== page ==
The slowdown in emerging markets leaves the eurozone even more reliant on exports to the US and UK to compensate for its feeble domestic economy.
The eurozone is banking on a weak euro and strong global growth to boost exports and inflation and offset the weakness of domestic demand. How likely is this? China might yet avoid a recession, but there is no doubt that it is set for a period of much slower growth. At the same time, pretty much every emerging market is weakening, partly because of their dependence on China, and partly because of sluggish productivity growth. The US Federal Reserve’s decision not to increase official interest rates is welcome: a rise would have prompted further capital outflows from emerging markets. But there is no doubt that the global economy is labouring, and that this poses a threat to the eurozone’s anaemic recovery.
The eurozone ran a trade surplus of €125 billion over the first six months of 2015. Over the same period of 2011, it had a deficit of €17 billion. Over the last four years, exports have risen 18 per cent; imports just 2 per cent. The data for net exports (exports minus imports), which measures the impact of foreign trade on economic growth, is striking. Between the first half of 2011 and the first half of 2015, the eurozone economy expanded by 1 per cent. Without rising net exports, it would have shrunk by 1.3 per cent. In short, without global demand, there would have been no eurozone recovery at all.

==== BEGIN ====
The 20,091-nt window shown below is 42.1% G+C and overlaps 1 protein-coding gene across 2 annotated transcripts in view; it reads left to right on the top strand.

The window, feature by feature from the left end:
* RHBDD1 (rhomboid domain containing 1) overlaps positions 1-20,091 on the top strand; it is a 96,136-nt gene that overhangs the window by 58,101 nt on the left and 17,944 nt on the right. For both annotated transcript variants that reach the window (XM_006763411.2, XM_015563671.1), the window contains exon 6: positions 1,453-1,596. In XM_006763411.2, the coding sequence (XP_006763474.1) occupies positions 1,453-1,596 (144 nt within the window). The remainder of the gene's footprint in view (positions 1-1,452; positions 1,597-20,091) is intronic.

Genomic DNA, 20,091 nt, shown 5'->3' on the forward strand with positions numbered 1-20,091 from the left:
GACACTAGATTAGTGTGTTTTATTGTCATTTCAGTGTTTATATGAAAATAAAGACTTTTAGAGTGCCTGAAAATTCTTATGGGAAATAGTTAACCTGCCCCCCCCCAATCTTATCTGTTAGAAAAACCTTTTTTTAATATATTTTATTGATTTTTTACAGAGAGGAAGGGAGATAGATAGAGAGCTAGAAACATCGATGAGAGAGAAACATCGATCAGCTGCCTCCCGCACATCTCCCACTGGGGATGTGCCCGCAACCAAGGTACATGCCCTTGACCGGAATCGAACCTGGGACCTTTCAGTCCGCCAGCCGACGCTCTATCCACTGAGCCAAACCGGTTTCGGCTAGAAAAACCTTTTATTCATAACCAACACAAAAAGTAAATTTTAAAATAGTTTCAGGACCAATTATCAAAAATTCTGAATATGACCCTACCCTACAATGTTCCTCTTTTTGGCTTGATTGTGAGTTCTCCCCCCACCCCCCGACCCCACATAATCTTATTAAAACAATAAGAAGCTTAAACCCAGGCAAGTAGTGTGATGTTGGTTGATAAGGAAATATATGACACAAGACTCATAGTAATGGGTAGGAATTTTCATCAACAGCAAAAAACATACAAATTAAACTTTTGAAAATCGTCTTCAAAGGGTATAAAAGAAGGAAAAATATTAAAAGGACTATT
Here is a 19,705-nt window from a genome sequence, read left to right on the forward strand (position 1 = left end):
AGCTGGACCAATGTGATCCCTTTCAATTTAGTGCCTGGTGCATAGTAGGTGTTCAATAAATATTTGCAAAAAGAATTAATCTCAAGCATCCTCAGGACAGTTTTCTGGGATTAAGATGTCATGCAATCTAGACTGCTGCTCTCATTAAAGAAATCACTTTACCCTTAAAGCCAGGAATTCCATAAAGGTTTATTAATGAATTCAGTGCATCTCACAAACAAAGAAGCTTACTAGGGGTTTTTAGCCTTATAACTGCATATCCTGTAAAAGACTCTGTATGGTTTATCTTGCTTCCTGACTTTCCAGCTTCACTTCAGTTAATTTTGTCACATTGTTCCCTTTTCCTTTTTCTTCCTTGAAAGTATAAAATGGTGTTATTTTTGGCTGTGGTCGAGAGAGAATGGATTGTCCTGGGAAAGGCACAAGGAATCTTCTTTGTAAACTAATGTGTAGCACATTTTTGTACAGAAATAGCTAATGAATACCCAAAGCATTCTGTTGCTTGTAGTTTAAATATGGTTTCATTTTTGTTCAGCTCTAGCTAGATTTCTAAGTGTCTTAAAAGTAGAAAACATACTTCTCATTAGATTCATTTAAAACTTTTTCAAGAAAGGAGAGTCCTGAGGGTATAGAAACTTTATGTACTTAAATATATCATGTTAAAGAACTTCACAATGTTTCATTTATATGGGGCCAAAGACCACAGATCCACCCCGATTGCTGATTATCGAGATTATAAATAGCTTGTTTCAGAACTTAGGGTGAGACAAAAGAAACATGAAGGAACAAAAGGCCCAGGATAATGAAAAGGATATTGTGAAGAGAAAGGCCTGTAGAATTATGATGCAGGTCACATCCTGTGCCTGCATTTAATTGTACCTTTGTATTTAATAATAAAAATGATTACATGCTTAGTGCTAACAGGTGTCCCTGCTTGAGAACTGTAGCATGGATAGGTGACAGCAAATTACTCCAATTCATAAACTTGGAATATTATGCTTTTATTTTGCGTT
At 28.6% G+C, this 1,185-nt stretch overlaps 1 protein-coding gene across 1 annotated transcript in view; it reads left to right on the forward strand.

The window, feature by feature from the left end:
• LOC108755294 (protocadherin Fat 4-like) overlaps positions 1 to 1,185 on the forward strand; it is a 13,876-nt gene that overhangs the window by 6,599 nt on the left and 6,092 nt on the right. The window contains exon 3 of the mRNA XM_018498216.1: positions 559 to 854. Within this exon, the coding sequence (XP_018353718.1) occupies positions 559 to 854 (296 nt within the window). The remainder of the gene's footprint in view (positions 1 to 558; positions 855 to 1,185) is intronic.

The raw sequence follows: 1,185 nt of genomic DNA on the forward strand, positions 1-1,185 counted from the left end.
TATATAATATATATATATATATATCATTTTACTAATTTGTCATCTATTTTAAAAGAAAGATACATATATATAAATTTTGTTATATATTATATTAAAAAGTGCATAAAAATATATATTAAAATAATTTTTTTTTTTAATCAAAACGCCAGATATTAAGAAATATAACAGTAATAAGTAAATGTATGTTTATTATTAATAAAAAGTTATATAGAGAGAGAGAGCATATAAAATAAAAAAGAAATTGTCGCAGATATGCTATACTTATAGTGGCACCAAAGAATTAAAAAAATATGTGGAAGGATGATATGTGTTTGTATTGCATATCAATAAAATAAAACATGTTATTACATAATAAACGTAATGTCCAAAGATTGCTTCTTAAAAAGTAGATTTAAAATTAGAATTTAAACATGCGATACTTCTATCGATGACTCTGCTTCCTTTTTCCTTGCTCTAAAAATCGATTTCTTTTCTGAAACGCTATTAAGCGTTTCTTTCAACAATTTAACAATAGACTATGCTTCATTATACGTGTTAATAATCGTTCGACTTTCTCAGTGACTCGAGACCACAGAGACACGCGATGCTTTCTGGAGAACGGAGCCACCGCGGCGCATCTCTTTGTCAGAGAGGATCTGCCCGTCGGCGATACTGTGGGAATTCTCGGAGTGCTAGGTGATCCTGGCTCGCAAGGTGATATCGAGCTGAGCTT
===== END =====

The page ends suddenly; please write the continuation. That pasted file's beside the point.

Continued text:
Without global demand, there would have been no #eurozone recovery at allTweet this
The eurozone will certainly be hit by the slowdown in China and elsewhere. Emerging markets buy over a quarter of eurozone exports, and these are set to come under pressure, while the competitiveness of emerging market manufactured goods will increase as the value of their currencies falls. Eurozone net exports to these economies, especially China’s, could weaken substantially. Can the Anglo-Saxons continue to act as the eurozone’s ‘consumer of last resort’ and offset the impact on the currency union of the slowdown in emerging markets?
Nearly half of the increase in #eurozone exports since 2011 was to the US & UK; just 7% to #ChinaTweet this
Meanwhile, there is little to suggest that domestic demand in the eurozone will be strong enough to deliver robust GDP growth. Domestic demand has picked up over the last year as lower inflation and energy prices have temporarily boosted household incomes. But this is largely a one-off boost to growth. There is no sign of a pick-up in investment in the eurozone as a whole. Fiscal policy has become mildly expansionary, and should remain so, but there is no prospect of a major programme of fiscal stimulus.
The #currencyunion cant rely on a weak € & strong global economy to offset economic weakness at homeTweet this
Written by Simon Tilford
Simon Tilford is deputy director at the Centre for European Reform.
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